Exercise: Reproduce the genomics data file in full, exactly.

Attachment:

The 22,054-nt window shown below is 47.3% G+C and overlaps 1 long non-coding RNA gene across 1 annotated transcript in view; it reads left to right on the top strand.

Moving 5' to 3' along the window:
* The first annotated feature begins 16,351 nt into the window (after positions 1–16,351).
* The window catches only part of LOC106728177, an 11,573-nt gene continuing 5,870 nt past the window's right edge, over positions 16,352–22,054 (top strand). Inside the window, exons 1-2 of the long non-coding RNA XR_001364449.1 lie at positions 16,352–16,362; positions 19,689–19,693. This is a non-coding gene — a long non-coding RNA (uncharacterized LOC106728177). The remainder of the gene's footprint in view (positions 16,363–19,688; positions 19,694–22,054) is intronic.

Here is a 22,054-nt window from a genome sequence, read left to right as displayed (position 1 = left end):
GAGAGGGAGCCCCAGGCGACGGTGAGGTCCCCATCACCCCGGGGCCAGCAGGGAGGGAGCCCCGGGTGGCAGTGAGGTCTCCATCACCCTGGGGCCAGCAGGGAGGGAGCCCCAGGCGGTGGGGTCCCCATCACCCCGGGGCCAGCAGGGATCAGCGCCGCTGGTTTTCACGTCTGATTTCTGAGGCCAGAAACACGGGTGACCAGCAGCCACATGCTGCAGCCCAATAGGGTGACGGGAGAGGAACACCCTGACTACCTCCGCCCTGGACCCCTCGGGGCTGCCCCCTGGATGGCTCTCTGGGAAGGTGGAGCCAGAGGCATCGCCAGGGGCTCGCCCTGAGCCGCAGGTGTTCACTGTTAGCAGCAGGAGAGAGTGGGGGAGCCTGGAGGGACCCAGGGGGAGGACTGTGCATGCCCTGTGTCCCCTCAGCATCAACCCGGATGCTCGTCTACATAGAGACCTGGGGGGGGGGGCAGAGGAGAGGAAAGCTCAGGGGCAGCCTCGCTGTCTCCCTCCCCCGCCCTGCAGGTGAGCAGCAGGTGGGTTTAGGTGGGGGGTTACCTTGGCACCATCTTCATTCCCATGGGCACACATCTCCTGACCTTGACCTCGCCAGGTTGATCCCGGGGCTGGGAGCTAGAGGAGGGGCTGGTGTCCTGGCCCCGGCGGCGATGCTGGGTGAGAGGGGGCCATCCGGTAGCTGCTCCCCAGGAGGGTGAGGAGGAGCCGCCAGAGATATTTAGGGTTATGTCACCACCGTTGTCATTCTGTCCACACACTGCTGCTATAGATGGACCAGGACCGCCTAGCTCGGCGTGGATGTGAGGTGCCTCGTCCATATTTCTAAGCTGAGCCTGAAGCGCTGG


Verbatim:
The 22,054-nt window shown below is 47.3% G+C and overlaps 1 long non-coding RNA gene across 1 annotated transcript in view; it reads left to right on the top strand.

Moving 5' to 3' along the window:
* The first annotated feature begins 16,351 nt into the window (after positions 1–16,351).
* The window catches only part of LOC106728177, an 11,573-nt gene continuing 5,870 nt past the window's right edge, over positions 16,352–22,054 (top strand). Inside the window, exons 1-2 of the long non-coding RNA XR_001364449.1 lie at positions 16,352–16,362; positions 19,689–19,693. This is a non-coding gene — a long non-coding RNA (uncharacterized LOC106728177). The remainder of the gene's footprint in view (positions 16,363–19,688; positions 19,694–22,054) is intronic.

Here is a 22,054-nt window from a genome sequence, read left to right as displayed (position 1 = left end):
GAGAGGGAGCCCCAGGCGACGGTGAGGTCCCCATCACCCCGGGGCCAGCAGGGAGGGAGCCCCGGGTGGCAGTGAGGTCTCCATCACCCTGGGGCCAGCAGGGAGGGAGCCCCAGGCGGTGGGGTCCCCATCACCCCGGGGCCAGCAGGGATCAGCGCCGCTGGTTTTCACGTCTGATTTCTGAGGCCAGAAACACGGGTGACCAGCAGCCACATGCTGCAGCCCAATAGGGTGACGGGAGAGGAACACCCTGACTACCTCCGCCCTGGACCCCTCGGGGCTGCCCCCTGGATGGCTCTCTGGGAAGGTGGAGCCAGAGGCATCGCCAGGGGCTCGCCCTGAGCCGCAGGTGTTCACTGTTAGCAGCAGGAGAGAGTGGGGGAGCCTGGAGGGACCCAGGGGGAGGACTGTGCATGCCCTGTGTCCCCTCAGCATCAACCCGGATGCTCGTCTACATAGAGACCTGGGGGGGGGGGCAGAGGAGAGGAAAGCTCAGGGGCAGCCTCGCTGTCTCCCTCCCCCGCCCTGCAGGTGAGCAGCAGGTGGGTTTAGGTGGGGGGTTACCTTGGCACCATCTTCATTCCCATGGGCACACATCTCCTGACCTTGACCTCGCCAGGTTGATCCCGGGGCTGGGAGCTAGAGGAGGGGCTGGTGTCCTGGCCCCGGCGGCGATGCTGGGTGAGAGGGGGCCATCCGGTAGCTGCTCCCCAGGAGGGTGAGGAGGAGCCGCCAGAGATATTTAGGGTTATGTCACCACCGTTGTCATTCTGTCCACACACTGCTGCTATAGATGGACCAGGACCGCCTAGCTCGGCGTGGATGTGAGGTGCCTCGTCCATATTTCTAAGCTGAGCCTGAAGCGCTGG